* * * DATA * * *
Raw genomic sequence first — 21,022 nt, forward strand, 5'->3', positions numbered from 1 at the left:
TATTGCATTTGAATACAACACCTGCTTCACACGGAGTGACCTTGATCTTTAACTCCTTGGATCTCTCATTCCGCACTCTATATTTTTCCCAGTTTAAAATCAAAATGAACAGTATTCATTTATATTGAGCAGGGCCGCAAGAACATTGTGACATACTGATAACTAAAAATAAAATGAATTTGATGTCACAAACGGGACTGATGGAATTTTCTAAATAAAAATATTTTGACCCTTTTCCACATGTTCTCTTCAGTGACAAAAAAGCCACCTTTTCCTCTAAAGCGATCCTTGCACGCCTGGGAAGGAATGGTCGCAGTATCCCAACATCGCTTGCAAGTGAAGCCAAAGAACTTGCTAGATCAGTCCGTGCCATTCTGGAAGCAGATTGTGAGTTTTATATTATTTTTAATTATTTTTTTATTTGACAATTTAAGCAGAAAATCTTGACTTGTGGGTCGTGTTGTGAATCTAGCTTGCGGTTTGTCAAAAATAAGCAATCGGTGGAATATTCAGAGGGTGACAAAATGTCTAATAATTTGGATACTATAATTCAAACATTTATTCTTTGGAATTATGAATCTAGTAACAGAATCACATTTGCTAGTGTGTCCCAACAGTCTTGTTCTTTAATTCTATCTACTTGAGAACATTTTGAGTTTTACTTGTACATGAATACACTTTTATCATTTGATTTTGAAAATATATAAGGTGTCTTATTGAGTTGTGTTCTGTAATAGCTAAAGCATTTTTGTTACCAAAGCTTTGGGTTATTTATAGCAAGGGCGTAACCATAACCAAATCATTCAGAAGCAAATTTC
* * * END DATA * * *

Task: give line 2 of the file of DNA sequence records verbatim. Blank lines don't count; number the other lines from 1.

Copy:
TATTGCATTTGAATACAACACCTGCTTCACACGGAGTGACCTTGATCTTTAACTCCTTGGATCTCTCATTCCGCACTCTATATTTTTCCCAGTTTAAAATCAAAATGAACAGTATTCATTTATATTGAGCAGGGCCGCAAGAACATTGTGACATACTGATAACTAAAAATAAAATGAATTTGATGTCACAAACGGGACTGATGGAATTTTCTAAATAAAAATATTTTGACCCTTTTCCACATGTTCTCTTCAGTGACAAAAAAGCCACCTTTTCCTCTAAAGCGATCCTTGCACGCCTGGGAAGGAATGGTCGCAGTATCCCAACATCGCTTGCAAGTGAAGCCAAAGAACTTGCTAGATCAGTCCGTGCCATTCTGGAAGCAGATTGTGAGTTTTATATTATTTTTAATTATTTTTTTATTTGACAATTTAAGCAGAAAATCTTGACTTGTGGGTCGTGTTGTGAATCTAGCTTGCGGTTTGTCAAAAATAAGCAATCGGTGGAATATTCAGAGGGTGACAAAATGTCTAATAATTTGGATACTATAATTCAAACATTTATTCTTTGGAATTATGAATCTAGTAACAGAATCACATTTGCTAGTGTGTCCCAACAGTCTTGTTCTTTAATTCTATCTACTTGAGAACATTTTGAGTTTTACTTGTACATGAATACACTTTTATCATTTGATTTTGAAAATATATAAGGTGTCTTATTGAGTTGTGTTCTGTAATAGCTAAAGCATTTTTGTTACCAAAGCTTTGGGTTATTTATAGCAAGGGCGTAACCATAACCAAATCATTCAGAAGCAAATTTC